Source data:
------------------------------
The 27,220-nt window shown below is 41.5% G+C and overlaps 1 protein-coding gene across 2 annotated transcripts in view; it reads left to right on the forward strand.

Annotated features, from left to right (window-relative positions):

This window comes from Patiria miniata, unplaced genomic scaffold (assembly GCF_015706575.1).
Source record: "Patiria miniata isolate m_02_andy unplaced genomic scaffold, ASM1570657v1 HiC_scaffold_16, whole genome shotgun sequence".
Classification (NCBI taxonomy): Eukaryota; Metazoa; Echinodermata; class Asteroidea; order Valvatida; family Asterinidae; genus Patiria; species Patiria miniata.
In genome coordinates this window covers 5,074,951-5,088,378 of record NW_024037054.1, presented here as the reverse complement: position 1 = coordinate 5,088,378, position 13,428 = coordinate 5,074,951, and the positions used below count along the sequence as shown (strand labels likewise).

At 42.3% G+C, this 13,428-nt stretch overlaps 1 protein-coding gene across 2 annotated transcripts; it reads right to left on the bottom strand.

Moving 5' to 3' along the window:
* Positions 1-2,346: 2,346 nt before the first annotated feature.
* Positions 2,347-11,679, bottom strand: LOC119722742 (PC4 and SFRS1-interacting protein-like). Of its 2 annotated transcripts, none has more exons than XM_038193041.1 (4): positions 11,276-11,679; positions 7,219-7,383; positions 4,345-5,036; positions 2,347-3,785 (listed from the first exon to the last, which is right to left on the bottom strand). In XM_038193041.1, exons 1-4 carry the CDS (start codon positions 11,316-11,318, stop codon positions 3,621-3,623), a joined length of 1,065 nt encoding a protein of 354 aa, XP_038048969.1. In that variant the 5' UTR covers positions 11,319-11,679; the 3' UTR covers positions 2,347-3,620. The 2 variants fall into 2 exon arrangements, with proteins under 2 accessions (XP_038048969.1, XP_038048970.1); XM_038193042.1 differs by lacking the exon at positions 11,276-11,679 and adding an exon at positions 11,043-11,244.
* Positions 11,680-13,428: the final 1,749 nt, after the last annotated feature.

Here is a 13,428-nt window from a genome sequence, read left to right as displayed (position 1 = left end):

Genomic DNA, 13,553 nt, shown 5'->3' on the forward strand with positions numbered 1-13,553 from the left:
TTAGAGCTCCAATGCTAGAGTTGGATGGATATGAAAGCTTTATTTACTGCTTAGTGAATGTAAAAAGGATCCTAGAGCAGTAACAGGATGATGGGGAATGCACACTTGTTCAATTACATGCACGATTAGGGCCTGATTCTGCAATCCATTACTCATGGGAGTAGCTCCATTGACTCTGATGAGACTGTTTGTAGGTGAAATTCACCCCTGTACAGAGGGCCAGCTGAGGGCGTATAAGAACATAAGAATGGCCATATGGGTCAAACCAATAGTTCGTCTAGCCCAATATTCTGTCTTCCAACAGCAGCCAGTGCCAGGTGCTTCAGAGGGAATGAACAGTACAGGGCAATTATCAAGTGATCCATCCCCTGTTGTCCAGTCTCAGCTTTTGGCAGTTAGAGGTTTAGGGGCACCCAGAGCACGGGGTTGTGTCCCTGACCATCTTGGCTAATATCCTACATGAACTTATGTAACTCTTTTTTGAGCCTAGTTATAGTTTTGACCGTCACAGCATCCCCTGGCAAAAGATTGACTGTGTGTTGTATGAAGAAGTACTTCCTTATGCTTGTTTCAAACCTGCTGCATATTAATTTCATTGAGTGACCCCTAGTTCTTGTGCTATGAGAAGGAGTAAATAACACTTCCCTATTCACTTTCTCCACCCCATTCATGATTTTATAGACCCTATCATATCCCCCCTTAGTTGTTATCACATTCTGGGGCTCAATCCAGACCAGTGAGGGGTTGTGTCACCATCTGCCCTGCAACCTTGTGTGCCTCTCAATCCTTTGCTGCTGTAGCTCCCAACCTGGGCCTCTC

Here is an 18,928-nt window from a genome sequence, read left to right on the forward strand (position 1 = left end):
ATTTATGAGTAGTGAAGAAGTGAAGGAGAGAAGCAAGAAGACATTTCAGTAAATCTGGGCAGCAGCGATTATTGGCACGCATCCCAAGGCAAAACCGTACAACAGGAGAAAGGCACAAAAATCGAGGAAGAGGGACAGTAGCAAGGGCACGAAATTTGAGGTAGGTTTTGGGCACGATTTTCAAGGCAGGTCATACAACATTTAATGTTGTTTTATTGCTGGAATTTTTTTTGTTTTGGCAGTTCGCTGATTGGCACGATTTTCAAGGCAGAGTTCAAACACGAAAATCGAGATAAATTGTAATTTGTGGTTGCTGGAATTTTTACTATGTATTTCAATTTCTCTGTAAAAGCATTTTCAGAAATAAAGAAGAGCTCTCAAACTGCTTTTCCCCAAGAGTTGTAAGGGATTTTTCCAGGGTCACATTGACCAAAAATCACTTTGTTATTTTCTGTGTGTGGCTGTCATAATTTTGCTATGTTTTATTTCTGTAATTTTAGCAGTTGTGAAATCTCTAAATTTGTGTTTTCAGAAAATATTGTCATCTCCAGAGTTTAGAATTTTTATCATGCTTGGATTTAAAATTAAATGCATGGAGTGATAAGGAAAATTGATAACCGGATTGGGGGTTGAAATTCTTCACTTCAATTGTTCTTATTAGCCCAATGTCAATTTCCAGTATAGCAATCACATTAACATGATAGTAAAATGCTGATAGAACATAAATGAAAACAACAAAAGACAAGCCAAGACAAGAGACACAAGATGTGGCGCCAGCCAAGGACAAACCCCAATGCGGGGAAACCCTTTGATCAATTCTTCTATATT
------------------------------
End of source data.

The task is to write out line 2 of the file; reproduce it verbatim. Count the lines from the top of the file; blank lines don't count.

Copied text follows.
Annotated features, from left to right (window-relative positions):